29 Alignment scoring - scoring of sequence similarity: Assumes independence between positions: each position is considered separately Scores each position: Positive if identical (match) Negative if different (mismatch or gap) Total score = sum of position scores Can be positive or negative

30 Scoring systems

31 Scoring system In the example above, the choice of +1 for match,-2 for mismatch, and -1 for gap is quite arbitrary Different scoring systems  different alignments We want a good scoring system…

32 Scoring matrix TCGA 2A 2-6G 2 C 2 T Representing the scoring system as a table or matrix n X n (n is the number of letters the alphabet contains. n=4 for nucleotides, n=20 for amino acids) symmetric

33 DNA scoring matrices Uniform substitutions between all nucleotides: TCGAFrom To 2A 2-6G 2 C 2 T Match Mismatch

34 DNA scoring matrices Can take into account biological phenomena such as: Transition-transversion

35 Amino-acid scoring matrices Take into account physico-chemical properties

36 Scoring gaps (I) In advanced algorithms, two gaps of one amino-acid are given a different score than one gap of two amino acids. This is solved by giving a penalty to each gap that is opened. Gap extension penalty < Gap opening penalty

37 Scoring gaps (II) The dependency between the penalty and the length of the gap need not to be linear. AGGGTTC—GA AGGGTTCTGA Score = -2 AGGGTT-—GA AGGGTTCTGA Score = -4 AGGGT--—GA AGGGTTCTGA Score = -6 AGGG---—GA AGGGTTCTGA Score = -8 Linear penalty

38 Scoring gaps (II) The dependency between the penalty and the length of the gap need not to be linear. AGGGTTC—GA AGGGTTCTGA Score = -4 AGGGTT-—GA AGGGTTCTGA Score = -6 AGGGT--—GA AGGGTTCTGA Score = -7 AGGG---—GA AGGGTTCTGA Score = -8 Non-linear penalty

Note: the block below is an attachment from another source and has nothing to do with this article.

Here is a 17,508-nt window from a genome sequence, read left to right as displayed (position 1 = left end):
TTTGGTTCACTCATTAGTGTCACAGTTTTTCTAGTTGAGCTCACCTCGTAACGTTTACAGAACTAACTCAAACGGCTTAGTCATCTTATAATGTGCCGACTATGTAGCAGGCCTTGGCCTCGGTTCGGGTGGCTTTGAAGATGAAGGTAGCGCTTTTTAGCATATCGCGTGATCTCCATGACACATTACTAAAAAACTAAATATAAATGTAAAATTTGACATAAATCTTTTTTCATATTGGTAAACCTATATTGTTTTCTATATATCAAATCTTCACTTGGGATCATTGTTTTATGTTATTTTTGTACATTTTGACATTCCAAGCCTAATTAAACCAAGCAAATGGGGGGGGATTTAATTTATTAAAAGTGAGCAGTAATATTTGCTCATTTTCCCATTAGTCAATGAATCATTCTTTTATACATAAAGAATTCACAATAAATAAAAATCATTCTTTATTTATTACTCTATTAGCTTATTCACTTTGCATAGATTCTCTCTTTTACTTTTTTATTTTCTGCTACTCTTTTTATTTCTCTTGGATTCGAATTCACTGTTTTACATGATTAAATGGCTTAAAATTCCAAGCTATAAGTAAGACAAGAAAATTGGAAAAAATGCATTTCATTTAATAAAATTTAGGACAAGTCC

39 PAM AND BLOSUM

40 Amino-acid substitution matrices Actual substitutions: –Based on empirical data –Commonly used by many bioinformatics programs –PAM & BLOSUM

41 Protein matrices – actual substitutions The idea: Given an alignment of a large number of closely related sequences we can score the relation between amino acids based on how frequently they substitute each other M G Y D E M G Y E E M G Y D E M G Y Q E M G Y D E M G Y E E In the fourth column E and D are found in 7 / 8

42 PAM Matrix - Point Accepted Mutations The Dayhoff PAM matrix is based on a database of 1,572 changes in 71 groups of closely related proteins (85% identity => Alignment was easy and reliable). Counted the number of substitutions per amino-acid pair (20 x 20) Found that common substitutions occurred between chemically similar amino acids

43 PAM Matrices Family of matrices PAM 80, PAM 120, PAM 250 The number on the PAM matrix represents evolutionary distance Larger numbers are for larger distances

44 Example: PAM 250 Similar amino acids have greater score

45 PAM - limitations Based only on a single, and limited dataset Examines proteins with few differences (85% identity) Based mainly on small globular proteins so the matrix is biased

46 BLOSUM Henikoff and Henikoff (1992) derived a set of matrices based on a much larger dataset BLOSUM observes significantly more replacements than PAM, even for infrequent pairs

47 BLOSUM: Blo cks Su bstitution M atrix Based on BLOCKS database –~2000 blocks from 500 families of related proteins –Families of proteins with identical function Blocks are short conserved patterns of 3-60 amino acids without gaps AABCDA----BBCDA DABCDA----BBCBB BBBCDA-AA-BCCAA AAACDA-A--CBCDB CCBADA---DBBDCC AAACAA----BBCCC

48 BLOSUM Each block represents a sequence alignment with different identity percentage For each block the amino-acid substitution rates were calculated to create the BLOSUM matrix

49 BLOSUM Matrices BLOSUMn is based on sequences that share at least n percent identity BLOSUM62 represents closer sequences than BLOSUM45

50 Example : Blosum62 Derived from blocks where the sequences share at least 62% identity

51 PAM vs. BLOSUM More distant sequences PAM100 = BLOSUM90 PAM120 = BLOSUM80 PAM160 = BLOSUM60 PAM200 = BLOSUM52 PAM250 = BLOSUM45

52 Intermediate summary 1.Scoring system = substitution matrix + gap penalty. 2.Used for both global and local alignment 3.For amino acids, there are two types of substitution matrices: PAM and Blosum